Most of his siblings are dead now, their achievements logged in the books and history projects on West Medford. But Cortland Dugger, at 86, isn’t ready to be memorialized just yet.
Wearing jeans, a blue-green shirt, and black suspenders, he brings me out onto his front porch. His white Cadillac still runs great. He tells of his battles with software for his new PC and how he really doesn’t feel like raking those leaves. “I’m too old for this,” Dugger says. He motions to a patch near the river and recounts playing ball there as a boy. The grass used to be kept much higher, he says. It always cut your legs.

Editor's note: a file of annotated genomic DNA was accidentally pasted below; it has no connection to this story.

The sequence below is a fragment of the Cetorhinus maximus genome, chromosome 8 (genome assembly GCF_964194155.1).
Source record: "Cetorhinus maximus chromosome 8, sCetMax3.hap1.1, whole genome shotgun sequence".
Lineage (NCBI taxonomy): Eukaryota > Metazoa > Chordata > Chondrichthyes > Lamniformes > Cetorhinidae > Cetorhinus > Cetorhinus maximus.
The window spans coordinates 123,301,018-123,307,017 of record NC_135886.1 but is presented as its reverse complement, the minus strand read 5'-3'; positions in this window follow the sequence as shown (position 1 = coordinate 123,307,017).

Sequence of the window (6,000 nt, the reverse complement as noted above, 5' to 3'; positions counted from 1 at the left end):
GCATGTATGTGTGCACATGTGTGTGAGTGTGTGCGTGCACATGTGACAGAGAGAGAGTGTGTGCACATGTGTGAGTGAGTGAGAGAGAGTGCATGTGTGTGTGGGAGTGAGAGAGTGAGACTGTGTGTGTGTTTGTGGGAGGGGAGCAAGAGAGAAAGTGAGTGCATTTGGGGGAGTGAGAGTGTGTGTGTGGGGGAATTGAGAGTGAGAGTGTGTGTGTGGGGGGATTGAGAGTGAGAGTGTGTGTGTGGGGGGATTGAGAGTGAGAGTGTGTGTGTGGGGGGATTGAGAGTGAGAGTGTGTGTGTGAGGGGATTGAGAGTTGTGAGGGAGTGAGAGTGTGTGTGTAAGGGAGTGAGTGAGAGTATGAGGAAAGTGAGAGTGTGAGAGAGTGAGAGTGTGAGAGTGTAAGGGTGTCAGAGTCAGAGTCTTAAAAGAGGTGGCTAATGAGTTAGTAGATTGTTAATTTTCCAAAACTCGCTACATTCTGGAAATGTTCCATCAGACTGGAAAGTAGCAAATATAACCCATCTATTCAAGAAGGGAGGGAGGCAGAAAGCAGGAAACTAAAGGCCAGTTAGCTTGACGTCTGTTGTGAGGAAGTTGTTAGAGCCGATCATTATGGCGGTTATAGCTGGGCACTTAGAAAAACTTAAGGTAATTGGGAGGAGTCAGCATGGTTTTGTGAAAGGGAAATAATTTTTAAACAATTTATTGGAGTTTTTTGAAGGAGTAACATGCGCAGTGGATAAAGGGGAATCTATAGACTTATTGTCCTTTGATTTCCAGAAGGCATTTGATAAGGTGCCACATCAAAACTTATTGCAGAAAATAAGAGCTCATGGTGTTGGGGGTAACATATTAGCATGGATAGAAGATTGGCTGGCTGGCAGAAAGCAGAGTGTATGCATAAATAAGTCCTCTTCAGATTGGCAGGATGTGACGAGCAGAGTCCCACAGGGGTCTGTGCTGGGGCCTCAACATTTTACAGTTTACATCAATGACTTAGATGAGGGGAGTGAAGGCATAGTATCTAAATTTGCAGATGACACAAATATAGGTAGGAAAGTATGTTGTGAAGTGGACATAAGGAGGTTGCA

I ask Dugger, as he peers out over the neighborhood, whether it looks different than it used to. “A lot different,” he says. A few moments later, he adds, “It’s much the same.” Then he walks back inside the house his family built on Jerome Street.